* English shall be the teaching language in all academic subjects from Grades 4 to 6, and in all levels of high school;

* English and Filipino shall be taught as separate subjects in all levels of elementary and high school;

* The current language policy prescribed by the Commission on Higher Education shall be maintained in college; and

* English shall be promoted as the language of interaction in schools.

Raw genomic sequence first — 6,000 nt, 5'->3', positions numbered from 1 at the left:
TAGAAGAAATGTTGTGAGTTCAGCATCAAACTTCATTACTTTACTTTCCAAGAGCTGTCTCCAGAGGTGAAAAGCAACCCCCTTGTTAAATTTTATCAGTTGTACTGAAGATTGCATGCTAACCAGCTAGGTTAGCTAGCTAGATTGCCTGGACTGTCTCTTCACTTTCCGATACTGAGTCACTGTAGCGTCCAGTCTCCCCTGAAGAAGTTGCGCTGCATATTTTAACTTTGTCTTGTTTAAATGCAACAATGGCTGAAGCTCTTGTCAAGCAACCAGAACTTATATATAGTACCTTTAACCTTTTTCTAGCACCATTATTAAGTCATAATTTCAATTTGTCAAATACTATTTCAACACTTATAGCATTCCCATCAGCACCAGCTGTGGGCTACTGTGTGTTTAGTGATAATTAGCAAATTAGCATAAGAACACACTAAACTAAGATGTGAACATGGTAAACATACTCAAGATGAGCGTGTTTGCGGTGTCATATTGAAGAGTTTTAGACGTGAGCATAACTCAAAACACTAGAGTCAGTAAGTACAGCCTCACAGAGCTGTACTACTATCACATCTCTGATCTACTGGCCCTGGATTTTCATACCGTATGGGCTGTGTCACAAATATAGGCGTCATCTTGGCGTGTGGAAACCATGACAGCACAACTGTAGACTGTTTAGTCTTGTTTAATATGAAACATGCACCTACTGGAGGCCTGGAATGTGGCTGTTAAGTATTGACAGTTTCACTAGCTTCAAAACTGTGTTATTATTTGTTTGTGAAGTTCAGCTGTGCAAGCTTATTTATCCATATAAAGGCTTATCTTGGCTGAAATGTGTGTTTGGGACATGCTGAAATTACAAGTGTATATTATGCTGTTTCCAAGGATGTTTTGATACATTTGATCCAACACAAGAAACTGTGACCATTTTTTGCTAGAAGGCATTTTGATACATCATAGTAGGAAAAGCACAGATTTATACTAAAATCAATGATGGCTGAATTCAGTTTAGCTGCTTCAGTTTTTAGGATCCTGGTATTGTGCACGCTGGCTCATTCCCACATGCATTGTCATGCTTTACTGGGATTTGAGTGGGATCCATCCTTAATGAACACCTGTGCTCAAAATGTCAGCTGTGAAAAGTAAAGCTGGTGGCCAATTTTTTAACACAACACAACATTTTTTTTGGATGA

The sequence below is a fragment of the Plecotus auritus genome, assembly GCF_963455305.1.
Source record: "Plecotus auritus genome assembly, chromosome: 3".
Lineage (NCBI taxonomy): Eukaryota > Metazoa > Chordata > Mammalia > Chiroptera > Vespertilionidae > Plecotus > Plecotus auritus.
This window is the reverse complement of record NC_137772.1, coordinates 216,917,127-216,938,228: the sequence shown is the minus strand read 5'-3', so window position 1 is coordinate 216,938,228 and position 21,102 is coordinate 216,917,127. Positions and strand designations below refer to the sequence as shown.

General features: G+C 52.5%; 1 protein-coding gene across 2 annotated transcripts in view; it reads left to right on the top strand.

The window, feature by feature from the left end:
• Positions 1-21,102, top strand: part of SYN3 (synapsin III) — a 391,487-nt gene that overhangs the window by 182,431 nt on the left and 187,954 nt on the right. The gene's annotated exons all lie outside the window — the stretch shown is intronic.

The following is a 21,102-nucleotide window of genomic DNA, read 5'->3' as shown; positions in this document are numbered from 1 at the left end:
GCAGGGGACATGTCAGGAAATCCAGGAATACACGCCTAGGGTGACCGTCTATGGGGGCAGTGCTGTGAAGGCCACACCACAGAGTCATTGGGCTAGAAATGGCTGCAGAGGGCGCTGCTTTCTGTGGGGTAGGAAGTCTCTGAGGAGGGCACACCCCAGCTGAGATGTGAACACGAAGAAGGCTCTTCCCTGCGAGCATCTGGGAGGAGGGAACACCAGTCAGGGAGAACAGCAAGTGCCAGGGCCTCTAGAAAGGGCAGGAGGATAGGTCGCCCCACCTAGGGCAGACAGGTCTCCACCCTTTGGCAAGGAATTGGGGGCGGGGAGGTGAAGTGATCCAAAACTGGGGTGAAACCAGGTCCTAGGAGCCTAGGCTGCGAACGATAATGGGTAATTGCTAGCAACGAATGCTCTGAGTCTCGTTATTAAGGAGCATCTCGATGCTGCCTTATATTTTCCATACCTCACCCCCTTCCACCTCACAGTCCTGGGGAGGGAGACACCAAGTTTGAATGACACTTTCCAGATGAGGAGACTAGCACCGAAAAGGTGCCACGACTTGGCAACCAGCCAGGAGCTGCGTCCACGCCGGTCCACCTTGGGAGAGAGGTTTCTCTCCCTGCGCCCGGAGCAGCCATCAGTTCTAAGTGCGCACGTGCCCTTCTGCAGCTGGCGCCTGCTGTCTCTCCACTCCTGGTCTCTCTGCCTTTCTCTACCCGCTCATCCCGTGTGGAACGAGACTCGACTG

It is important for certain people, you see, to deny that English is perhaps our most precious intellectual and cultural heritage. They cannot reconcile themselves with history as it has truly and really been lived by the Filipino people during the last one hundred years or more. They would deny that we are now part of the Western world and the Anglosphere, and irrevocably so. They would cast the nation down to the Babel of a language and ethnic apartheid composed of over 160 separate languages and barely limnable tribal affiliations. They believe in a silly set of ideas, falling under a mistaken appreciation of the "Mother Language hypothesis" that serves only one master: political correctness. At the practical level, they steadfastly refuse to see to the real needs of our global, mobile work force: the overseas Filipino workers (OFWs) whose singular edge of acceptability and assimilability has been the English language. Likewise, they would shut our doors, xenophobically, to the vast opportunities in call centers, back office operations, software development, technical support, medical and legal transcription services, etc. in order to maintain the current education system's strange arrangement, in which more than half the teaching time is done in the vernacular instead of the global lingua anglica.